5 Reasons You Don't Need Probate

By Vicki Coleman

Applying for probate is a bit of a faff. However, it’s necessary to ensure that the right people inherit their fair share of the estate.

Even if a will hasn’t been left, there’s a good chance you’ll still have to go through the formal process. If they didn't leave a will, a grant of letters of administration is used instead, as opposed to a grant of probate.

Different names, but both documents work in much the same way, i.e. by giving a named person legal authority to deal with the estate of the person who died. For more detail on how the probate process works, take a look here.

However, there are circumstances where a grant of probate (or letters of administration) isn’t needed. Let’s take a look at some of them:

1.       Joint assets

The most common and straightforward situation where a grant of probate will not be needed is where the deceased owned assets in joint names. This may be property, bank accounts, or life policies, that continue in the name of the survivor.

If an asset is jointly owned, then it is likely to pass to the remaining joint owner by operation of law known as survivorship, regardless of any contrary intention in a will.

This should be food for thought if you have a partner. You can make it easier for you both by taking  out joint agreements – it can be cheaper too.

2.       Assets held in trust

If the deceased person had set up a trust, the assets held in the trust will be managed by the trustees, and probate may not be necessary.

Placing assets in trust is often a smart move, for reasons of lifetime tax planning or for asset preservation. However, it doesn’t always make for easy reading when the savvy loved one has passed on.

The estate might still have an inheritance tax liability that you need to get your head around. In which case, it’s best to seek legal advice where the deceased was a beneficiary of a trust or created a trust during their lifetime.

3.       Assets of lower value

If the deceased didn’t amass a fortune while they were alive and they only left a reasonably modest estate, the upside (if you can call it that) is that probate might not be required.

Forgive us whilst we bring out the legislation… but the Administration of Estates (Small Payments) Act 1965 (as amended) sets out that a grant of probate isn't required for assets below the value of £5,000.

However, the value of the asset can be even greater and still clear probate. Financial institutions, such as banks, building societies and investment companies will set their own level of risk in terms of the sums that they will release without a grant of probate. Some thresholds can be £50,000 or higher, so you’ll have to check with each institution.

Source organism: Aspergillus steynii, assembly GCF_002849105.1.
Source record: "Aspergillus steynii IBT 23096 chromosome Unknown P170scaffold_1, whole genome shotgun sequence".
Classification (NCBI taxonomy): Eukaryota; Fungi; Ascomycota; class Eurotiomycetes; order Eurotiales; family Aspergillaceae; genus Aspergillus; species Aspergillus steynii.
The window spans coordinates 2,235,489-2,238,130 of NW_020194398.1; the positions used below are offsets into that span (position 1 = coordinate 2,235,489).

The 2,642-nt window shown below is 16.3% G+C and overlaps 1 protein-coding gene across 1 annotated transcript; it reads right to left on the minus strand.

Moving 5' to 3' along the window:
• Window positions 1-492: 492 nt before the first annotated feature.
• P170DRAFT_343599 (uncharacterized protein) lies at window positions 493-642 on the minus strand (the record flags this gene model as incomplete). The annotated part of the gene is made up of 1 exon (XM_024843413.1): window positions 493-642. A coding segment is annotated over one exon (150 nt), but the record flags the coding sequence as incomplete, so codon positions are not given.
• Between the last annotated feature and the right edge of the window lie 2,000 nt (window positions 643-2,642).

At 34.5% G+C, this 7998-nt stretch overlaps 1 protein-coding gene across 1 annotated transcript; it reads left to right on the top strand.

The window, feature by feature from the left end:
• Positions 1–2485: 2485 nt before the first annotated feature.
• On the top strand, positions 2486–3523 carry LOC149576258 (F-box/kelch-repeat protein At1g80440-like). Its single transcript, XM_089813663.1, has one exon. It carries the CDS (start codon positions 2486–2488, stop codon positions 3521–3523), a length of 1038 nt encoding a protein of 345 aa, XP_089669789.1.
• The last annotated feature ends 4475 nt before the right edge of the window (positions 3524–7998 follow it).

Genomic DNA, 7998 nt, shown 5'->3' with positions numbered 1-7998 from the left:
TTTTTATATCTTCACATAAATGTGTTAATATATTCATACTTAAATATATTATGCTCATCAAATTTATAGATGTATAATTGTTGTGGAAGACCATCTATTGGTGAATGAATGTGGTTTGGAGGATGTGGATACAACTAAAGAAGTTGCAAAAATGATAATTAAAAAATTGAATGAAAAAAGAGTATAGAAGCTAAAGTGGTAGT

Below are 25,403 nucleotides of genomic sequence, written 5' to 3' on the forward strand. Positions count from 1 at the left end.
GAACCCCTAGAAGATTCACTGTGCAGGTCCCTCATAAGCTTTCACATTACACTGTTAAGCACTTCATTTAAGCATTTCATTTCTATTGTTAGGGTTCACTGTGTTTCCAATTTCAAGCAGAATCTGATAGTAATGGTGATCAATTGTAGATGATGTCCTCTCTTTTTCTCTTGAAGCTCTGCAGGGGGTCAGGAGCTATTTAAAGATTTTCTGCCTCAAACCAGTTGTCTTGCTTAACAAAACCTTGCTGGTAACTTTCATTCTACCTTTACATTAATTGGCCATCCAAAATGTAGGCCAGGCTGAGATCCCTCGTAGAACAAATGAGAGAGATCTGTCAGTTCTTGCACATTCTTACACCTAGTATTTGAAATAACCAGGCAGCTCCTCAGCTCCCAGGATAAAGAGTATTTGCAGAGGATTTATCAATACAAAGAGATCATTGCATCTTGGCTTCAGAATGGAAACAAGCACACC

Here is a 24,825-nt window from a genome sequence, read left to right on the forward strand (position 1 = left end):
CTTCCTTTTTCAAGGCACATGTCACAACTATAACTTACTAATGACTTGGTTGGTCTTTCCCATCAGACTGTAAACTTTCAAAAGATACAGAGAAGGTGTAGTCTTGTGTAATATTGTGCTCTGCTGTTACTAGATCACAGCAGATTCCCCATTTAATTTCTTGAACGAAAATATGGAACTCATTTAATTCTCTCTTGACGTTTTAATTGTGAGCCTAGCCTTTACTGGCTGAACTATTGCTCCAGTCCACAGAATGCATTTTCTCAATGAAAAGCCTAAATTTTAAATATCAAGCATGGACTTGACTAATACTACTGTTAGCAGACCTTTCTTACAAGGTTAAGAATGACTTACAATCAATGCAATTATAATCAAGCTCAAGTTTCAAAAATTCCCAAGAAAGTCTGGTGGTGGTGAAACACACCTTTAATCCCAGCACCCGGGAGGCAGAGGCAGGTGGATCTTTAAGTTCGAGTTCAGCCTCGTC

As you’re quickly learning, even if you don’t have to apply for probate, there’s still plenty of admin to get through. Each institution will have its own requirements and forms to complete, including signing indemnities to protect the organisation against any future claims.

The person(s) claiming the funds will have to prove their entitlement, either by producing a copy of the will confirming their appointment as executors or confirming their relationship to the deceased.

If there is any dispute about entitlement to the funds, financial institutions reserve the right to request a grant of probate.

4.       Assets with named beneficiaries

Some assets, such as life insurance policies and pensions, have named beneficiaries who will receive the proceeds directly without the need for probate.

The named beneficiary of a life insurance policy is typically entitled to receive the death benefit directly from the insurance company, without the need for the probate court to oversee the distribution of the funds.

This can provide a quick and convenient way for the beneficiaries to access the funds, and can help to avoid the time, expense, and uncertainty of the probate process. Yet another reason to take out life cover if you’re contemplating it, perhaps?

However, it is important to keep the policy updated with the current and correct beneficiary information, as this will determine who will receive the death benefit.

The same note of caution applies to pensions. The trustees of a pension scheme may not have received instructions from the deceased during their lifetime about who should benefit from the pension fund, or there may be no obvious beneficiary, as per inheritance rules.

In cases like this, the pension company can decide to make payment to the personal representatives of an estate and will request a grant of probate.

5.       Insolvent estates

Sometimes, when you’re doing the sums on the value of the deceased’s estate, it comes to light that the debts accrued exceed the assets and the estate is potentially insolvent.

While probate might not be necessary, personal representatives have to tread carefully as they could find themselves personally liable to creditors if debts are not settled in the correct order. Therefore, if dealing with an estate that appears insolvent, it is important to seek legal advice as soon as possible.

If you find yourself in this position, or any of those listed above, QuoteSearch can help you make sense of what you’re up against and provide a clear route forward.

We work with a dedicated team of legal experts with regulatory control to give you even greater peace of mind that your probate case will be handled accurately, leaving you with no surprises after the case has closed.